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e703632 Mar 16, 2018
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Configuring Plugins in the Gradle Kotlin DSL

When writing your build logic in groovy you will often see code like this:

pmd {
    consoleOutput = true
    sourceSets = [sourceSets.main, sourceSets.test]
    reportsDir = file("$project.buildDir/reports/pmd")
    ruleSetFiles = files(new File(rootDir, "pmd-ruleset.xml"))
    ruleSets = []
}

findbugs {
    sourceSets = [sourceSets.main, sourceSets.test]
    excludeFilter = new File(rootDir, "findBugsSuppressions.xml")
    effort = "max"
}

These configuration blocks are used by plugins to configure tasks that they add to your build.

They are added as extensions like this:

project.extensions.create("greeting", GreetingPluginExtension)

Now, in your build.gradle you can use the config like this:

greeting {
    // Various config options here...
}

You can read more about this part of the gradle API here.

When using the Gradle Kotlin DSL it is heavily recommended to apply Gradle plugins declaratively using the plugins {} block. This will enable type-safe extension accessors you will use to configure plugins.

plugins {
    // Gradle built-in
    `application`
    // From the Gradle Plugin Portal
    id("com.bmuschko.docker-java-application") version "3.1.0"
}

// Type-safe accessor for the extension contributed by the `application` plugin
application {
    mainClassName = "samples.HelloWorld"
}

// Type-safe accessor for the extension contributed by the Docker plugin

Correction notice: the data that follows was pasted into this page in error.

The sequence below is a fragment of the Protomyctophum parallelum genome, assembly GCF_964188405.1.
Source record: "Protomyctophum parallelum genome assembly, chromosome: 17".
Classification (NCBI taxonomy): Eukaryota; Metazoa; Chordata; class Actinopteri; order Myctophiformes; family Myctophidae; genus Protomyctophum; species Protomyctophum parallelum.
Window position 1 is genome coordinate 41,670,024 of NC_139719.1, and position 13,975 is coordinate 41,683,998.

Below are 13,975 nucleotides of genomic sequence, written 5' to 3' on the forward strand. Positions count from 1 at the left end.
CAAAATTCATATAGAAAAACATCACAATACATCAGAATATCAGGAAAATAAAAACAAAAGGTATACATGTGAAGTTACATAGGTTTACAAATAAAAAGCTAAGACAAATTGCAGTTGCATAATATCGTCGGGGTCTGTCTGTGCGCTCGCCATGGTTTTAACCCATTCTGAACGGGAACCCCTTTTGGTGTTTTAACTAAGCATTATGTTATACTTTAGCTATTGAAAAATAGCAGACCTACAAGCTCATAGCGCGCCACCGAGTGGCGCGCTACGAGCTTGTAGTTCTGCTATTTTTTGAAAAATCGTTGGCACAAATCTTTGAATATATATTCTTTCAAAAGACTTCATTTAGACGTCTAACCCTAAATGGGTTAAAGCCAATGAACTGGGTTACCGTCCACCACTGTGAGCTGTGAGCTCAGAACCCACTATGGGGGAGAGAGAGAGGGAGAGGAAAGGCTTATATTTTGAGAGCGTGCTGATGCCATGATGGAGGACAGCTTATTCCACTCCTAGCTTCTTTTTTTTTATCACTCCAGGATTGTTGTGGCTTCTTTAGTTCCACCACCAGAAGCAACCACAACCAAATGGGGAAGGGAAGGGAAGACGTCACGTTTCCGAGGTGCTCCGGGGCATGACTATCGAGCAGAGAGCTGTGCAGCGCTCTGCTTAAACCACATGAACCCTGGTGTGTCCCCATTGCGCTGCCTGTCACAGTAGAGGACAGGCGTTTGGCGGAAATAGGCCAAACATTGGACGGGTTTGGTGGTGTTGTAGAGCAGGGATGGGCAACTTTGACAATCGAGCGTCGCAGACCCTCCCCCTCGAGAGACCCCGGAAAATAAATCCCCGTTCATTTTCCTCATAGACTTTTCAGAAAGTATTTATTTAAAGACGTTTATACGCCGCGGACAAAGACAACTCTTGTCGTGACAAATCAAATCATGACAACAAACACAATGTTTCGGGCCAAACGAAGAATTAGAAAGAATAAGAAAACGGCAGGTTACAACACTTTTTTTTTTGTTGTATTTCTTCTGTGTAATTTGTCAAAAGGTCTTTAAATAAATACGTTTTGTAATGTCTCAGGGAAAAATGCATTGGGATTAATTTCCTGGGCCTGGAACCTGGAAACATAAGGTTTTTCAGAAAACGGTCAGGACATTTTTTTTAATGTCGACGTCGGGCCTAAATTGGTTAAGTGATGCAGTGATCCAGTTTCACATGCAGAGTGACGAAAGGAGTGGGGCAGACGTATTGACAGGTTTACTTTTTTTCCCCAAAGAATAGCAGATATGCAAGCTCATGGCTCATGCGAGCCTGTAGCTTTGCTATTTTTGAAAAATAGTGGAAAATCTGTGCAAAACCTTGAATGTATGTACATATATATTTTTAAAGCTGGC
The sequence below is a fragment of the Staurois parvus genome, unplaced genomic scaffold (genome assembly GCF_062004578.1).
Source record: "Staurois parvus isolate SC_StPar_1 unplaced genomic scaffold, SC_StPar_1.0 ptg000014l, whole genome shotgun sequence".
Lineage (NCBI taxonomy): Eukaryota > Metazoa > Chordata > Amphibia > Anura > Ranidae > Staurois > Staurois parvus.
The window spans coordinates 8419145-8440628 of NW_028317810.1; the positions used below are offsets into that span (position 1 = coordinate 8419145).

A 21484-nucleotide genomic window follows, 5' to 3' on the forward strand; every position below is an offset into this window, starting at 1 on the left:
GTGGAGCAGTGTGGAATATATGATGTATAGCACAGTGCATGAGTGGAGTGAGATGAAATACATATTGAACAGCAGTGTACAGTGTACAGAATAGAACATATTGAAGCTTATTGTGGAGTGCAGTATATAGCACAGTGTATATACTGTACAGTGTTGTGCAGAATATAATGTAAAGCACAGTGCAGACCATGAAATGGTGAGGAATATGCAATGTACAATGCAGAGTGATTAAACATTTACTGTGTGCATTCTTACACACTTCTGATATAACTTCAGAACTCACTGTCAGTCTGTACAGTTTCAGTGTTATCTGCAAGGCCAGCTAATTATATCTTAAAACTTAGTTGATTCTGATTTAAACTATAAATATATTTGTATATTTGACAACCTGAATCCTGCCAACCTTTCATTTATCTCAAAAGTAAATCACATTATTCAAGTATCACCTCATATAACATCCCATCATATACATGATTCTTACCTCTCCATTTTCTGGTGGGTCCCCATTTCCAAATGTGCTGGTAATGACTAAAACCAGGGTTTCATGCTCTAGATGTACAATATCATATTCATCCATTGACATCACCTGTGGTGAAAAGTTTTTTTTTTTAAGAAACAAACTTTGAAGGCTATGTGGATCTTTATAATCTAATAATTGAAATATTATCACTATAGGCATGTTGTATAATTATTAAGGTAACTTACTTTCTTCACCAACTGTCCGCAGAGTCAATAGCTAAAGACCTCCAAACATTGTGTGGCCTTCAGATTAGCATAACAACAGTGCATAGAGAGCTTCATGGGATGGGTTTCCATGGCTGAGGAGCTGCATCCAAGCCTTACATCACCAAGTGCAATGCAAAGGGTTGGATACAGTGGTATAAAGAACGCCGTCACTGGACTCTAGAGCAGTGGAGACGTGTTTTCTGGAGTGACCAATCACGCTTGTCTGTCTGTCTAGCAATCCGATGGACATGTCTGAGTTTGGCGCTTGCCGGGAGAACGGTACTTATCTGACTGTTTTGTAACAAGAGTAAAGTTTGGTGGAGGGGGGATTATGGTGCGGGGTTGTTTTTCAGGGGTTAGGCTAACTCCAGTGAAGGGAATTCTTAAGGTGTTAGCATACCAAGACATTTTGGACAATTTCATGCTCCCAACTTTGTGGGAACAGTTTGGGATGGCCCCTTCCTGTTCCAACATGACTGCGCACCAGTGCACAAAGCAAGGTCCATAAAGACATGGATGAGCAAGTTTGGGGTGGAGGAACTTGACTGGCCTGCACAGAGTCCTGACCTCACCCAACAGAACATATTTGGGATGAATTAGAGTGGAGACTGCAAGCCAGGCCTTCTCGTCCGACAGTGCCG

registryCredentials {
    url = "https://docker.acme.com/v1/"
}

Plugins fetched from another source than the Gradle Plugin Portal may or may not be usable with the plugins {} block depending on how they have been published. If you're publishing plugins, please use the Gradle built-in java-gradle-plugin plugin that automates publication of supplementary data to make your plugins usable with the plugins {} block.

For example, the Android Gradle Plugin plugins are not published to the Gradle Plugin Portal and the metadata required to resolve plugin identifiers to resolvable artifacts is not published. The following snippets will use the Android Gradle Plugin to demonstrate how to enable the use of the plugins {} block anyway.

The goal here is to instruct your build how to map the com.android.application plugin identifier to a resolvable artifact. This is done in two steps.

First add a plugin repository in your settings.gradle.kts file for the whole build:

pluginManagement {
    repositories {
        gradlePluginPortal()
        google()
    }
}

Then, map the plugin id to the corresponding artifact coordinates, still in your settings.gradle.kts file:

pluginManagement {
    // ...
    resolutionStrategy {
        eachPlugin {
            if (requested.id.id == "com.android.application") {
                useModule("com.android.tools.build:gradle:${requested.version}")
            }
        }
    }    
}

You can now apply the com.android.application plugin using the plugins {} block and benefit from the type-safe plugin extension accessors, in your build.gradle.kts file:

plugins {
    id("com.android.application") version "3.0.0"
}

android {
    buildToolsVersion("27.0.0")
    compileSdkVersion(27)
}

See the Plugin Management section of the Gradle documentation for more information.

The same can be applied to resolving plugins from composite builds. Composite builds do not expose plugin markers yet. This can be worked around by mapping the plugin id to the corresponding artifact coordinates using a plugin resolution strategy, just like above.

If you can't use the plugins {} block, you need to apply the plugin imperatively (using the buildscript block and apply<PluginType>() or apply(plugin = "id")) and to know the type of the extension.

The following groovy block of code:

greeting {
    // Various config options here...
}

would now become:

configure<GreetingPluginExtension> {
    // Various config options here...
}

If GreetingPluginExtension is not in the base package you will need to import the class.

In order to determine what class you need to use in your configure<...> call you may need to examine the plugins source code to determine which object is being used to configure the plugin. There may be more than one object for some plugins.